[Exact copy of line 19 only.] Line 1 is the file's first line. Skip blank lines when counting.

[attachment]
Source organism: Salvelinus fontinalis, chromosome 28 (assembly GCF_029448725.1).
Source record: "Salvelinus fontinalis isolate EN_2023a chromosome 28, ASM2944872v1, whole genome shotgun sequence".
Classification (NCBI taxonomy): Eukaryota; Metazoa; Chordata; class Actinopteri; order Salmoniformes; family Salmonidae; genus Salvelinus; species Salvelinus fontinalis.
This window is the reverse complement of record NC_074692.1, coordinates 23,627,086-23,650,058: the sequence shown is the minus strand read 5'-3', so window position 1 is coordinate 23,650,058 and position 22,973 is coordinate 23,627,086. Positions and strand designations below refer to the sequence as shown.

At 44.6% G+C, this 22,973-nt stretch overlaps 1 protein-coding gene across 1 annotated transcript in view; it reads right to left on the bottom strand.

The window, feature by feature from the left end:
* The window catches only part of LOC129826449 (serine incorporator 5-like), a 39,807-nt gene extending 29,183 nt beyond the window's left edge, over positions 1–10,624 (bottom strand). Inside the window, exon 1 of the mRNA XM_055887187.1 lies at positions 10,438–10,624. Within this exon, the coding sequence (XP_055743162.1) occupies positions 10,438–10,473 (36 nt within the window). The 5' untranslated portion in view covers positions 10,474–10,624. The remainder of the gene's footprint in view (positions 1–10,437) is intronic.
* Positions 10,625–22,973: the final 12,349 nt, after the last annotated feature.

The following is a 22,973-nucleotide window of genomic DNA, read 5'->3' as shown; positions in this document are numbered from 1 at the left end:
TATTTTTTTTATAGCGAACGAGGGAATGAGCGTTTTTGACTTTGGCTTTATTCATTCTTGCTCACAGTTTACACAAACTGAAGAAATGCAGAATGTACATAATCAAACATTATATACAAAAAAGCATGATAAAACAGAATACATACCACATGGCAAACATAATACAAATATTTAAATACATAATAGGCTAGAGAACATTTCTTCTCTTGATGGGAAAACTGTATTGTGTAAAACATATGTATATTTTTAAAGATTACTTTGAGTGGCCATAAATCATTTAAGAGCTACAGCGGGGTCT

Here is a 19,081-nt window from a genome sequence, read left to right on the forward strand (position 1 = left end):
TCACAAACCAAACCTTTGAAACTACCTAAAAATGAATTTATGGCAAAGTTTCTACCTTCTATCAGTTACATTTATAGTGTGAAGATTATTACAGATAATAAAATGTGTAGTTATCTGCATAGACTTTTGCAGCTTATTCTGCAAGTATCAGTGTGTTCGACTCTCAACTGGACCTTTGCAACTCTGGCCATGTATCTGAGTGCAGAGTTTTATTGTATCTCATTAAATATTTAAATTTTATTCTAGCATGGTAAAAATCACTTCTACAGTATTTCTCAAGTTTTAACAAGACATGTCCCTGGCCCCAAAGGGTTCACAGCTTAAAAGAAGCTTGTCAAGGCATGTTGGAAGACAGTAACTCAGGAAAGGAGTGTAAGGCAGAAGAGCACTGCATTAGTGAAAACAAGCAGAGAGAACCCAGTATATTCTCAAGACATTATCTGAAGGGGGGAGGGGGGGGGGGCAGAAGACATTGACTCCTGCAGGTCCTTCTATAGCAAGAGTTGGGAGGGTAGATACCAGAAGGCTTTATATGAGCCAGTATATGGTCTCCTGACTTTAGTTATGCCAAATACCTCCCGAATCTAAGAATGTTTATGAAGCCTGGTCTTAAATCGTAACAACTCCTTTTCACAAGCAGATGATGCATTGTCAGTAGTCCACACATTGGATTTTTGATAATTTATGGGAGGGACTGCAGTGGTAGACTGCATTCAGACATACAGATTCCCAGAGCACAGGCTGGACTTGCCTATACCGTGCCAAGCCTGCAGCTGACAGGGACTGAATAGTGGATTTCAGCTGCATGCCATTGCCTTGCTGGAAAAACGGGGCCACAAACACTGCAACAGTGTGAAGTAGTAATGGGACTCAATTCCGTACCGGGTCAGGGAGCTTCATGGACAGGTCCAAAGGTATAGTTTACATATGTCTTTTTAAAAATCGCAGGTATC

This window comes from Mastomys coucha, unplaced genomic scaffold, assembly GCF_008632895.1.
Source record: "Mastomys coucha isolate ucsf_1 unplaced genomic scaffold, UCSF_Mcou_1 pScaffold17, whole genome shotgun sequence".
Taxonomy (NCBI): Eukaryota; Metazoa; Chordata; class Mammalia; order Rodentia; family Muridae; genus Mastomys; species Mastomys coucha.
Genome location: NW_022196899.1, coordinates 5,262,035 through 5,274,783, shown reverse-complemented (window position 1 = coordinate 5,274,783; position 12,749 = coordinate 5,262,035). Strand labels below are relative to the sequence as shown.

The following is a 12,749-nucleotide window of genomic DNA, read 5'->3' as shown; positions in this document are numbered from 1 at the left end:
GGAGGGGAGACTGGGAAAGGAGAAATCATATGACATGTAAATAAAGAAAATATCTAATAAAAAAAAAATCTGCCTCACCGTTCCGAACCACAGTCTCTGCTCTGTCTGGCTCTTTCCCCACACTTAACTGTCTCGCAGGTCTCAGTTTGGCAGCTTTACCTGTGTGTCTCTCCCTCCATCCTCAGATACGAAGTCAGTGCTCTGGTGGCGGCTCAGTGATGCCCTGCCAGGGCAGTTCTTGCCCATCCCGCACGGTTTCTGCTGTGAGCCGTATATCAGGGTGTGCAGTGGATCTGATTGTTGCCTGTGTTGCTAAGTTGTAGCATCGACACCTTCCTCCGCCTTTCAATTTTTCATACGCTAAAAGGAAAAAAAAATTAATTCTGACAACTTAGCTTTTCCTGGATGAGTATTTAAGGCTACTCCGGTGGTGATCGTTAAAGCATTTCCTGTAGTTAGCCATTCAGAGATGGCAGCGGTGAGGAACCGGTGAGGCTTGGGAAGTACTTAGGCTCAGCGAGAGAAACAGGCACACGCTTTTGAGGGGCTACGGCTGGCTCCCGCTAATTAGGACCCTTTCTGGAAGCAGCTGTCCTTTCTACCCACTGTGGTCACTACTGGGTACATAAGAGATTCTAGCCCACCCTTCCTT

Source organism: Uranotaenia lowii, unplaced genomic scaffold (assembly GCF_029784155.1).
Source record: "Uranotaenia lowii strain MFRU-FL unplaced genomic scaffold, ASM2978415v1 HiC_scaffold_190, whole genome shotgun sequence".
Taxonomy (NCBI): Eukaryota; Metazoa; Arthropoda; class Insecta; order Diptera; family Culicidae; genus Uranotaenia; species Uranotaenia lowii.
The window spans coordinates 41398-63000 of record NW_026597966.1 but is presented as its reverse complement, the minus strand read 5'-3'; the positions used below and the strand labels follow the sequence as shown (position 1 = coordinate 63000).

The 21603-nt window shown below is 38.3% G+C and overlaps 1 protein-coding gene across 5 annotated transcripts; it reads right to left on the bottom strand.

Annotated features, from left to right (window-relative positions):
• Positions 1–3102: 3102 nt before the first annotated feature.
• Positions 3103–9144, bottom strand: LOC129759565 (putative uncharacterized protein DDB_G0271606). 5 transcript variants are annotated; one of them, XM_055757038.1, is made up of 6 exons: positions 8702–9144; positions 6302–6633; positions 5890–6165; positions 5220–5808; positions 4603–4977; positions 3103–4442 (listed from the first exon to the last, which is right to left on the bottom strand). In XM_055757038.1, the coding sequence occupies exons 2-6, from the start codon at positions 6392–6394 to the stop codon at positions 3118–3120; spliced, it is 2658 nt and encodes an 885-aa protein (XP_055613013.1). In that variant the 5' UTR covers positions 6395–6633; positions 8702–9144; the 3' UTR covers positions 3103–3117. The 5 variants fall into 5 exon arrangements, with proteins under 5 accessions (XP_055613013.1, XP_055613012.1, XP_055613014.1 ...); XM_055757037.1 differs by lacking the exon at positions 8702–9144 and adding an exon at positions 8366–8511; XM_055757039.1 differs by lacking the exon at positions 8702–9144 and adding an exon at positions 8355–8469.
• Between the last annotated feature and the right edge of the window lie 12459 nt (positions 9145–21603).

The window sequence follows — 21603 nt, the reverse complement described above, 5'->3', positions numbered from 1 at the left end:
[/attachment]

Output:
Source organism: Uranotaenia lowii, unplaced genomic scaffold (assembly GCF_029784155.1).